Our society has developed an obesity problem over the past several decades, and the solution seems simple: eat less junk food. But when it’s more affordable and more accessible than healthier options, it’s time we see the problem for what it really is: a dependence on junk food. It permeates our culture and is often the only option for a lot of people. The prevalence of junk food in our culture did not happen overnight, and the solution to obesity won’t happen overnight, either.
For the more affluent folks of our society, junk food is a guilty pleasure, not a way of life. But the majority of the people in our society neither have the time nor money to sustain a healthy lifestyle, so it’s safe to say that many of us actually depend on this fast, cheap fare to survive. And as journalist David H. Freedman points out in his essay ‘How Junk Food Can End Obesity’, “There is no reasonable scenario under which [wholesome foods] could become cheap and plentiful enough to serve as the core diet for most of the obese population”. This seems really backward, considering how many steps go into producing processed junk food versus whole foods.
In addition to being less wallet-friendly, healthy eating can be extremely confusing. Fad diets like South Beach, Keto, and Paleo, are giving us the message that we should avoid certain foods, without the evidence to back them up. In his essay, David H. Freedman goes on to explain why author Michael Pollan, a key player in the Wholesome Food movement, is stifling Big Food’s efforts to slow the obesity trend. While Michael Pollan has some excellent points about why we should all switch to eating the way our Neolithic ancestors supposedly ate, he doesn’t empathize with the fact that we have created a dependence on junk food in our society.
Freedman points out in his essay that fat, sugar and certain other carbohydrates cause pleasure chemicals “placed in our brains by evolution over the millions of years during which starvation was an ever-present threat”. We no longer face hunger the way we did leading up to the industrialization of society, but we still experience the same immediate pleasure from eating quick-energy foods such as refined carbohydrates, fats, and sugars. According to an article from Healthline, junk food stimulates the reward center in our brains in the same way that addictive drugs do (Gunnars). Maybe it’s time we developed a methadone for junk food.
Junk food is not always conspicuous; it can be really sneaky. By definition, it is food that has low nutritional value, typically produced in the form of packaged snacks needing little or no preparation (Oxford). Companies try to cover up unwholesome ingredients by adding health claims to their packaging, which cons people into buying something they think is good for them. According to Freedman, Pollan’s solution for changing our eating behavior is “through public education and regulation” and to replace junk food with “fresh, unprocessed, local, seasonal, real food”. The city of Seattle tried to change consumer’s eating behavior when it instated a Soda Tax back in January of 2018. The Soda Tax taxes the manufacturers and distributors of soda and sugary drinks, who then pass on the price increase to retailers, and in turn, consumers. An article from the Seattle Times explains that “the city collected nearly $17 million in the first nine months of the tax, surpassing its initial expectations, and officials now are counting on the money to keep rolling in” (Beekman). While the tax clearly worked to raise the money, the city had hoped it would, it also shows that people will still pay for sugary drinks, even when they cost more.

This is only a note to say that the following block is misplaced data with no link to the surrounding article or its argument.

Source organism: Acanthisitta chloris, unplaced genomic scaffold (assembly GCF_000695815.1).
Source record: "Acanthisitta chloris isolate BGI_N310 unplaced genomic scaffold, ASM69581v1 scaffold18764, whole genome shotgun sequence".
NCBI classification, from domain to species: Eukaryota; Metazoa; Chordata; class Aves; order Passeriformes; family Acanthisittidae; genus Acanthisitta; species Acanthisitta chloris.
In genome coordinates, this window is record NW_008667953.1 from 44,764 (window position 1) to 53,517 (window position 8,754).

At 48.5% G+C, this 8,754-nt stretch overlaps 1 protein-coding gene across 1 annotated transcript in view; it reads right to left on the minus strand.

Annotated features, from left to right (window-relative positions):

Perhaps it’s out of our control that people are dying of health issues related to dietary habits. Michael Pollan states in his essay that “a wall of ignorance intervenes between consumers and producers”, which leads me to believe that most consumers lack the critical thinking skills to make good choices about what they eat. If we are heartless enough to watch people continue to suffer from the consequences of junk food, we might as well kill two birds with one stone, so to speak, and just take the food away completely.
The Wholesome Food Movement, though reckless in its mission to convert the world, does have its up-sides. With farmers' markets a growing trend, the number of them has more than doubled in the past ten years (Pollan). They are a great way to diversify your diet, as well as develop relationships with the people who grow your food. Pollan also points out that by eating from the farmers’ market, you are eating foods that are in season and at their peak of nutrition. But for many people, it is more crucial that they eat than what they’re eating, so how can we handle this catch?
Since taking away junk food entirely will likely put a huge strain on our economy, as well as create more obstacles to get food to the people that need it most. Like Freedman says, historically humans have looked to technology to solve our problems. If we can compromise and use technology and science to make junk food less toxic, we might just be able to make a dent in obesity. Freedman explains that Big Food corporations are “already applying various tricks and technologies to create less caloric and more satiating versions” of junk food, which is a huge step toward a healthier population. As long as Whole Foodists like Pollan don’t overshadow their efforts, I think we have a chance.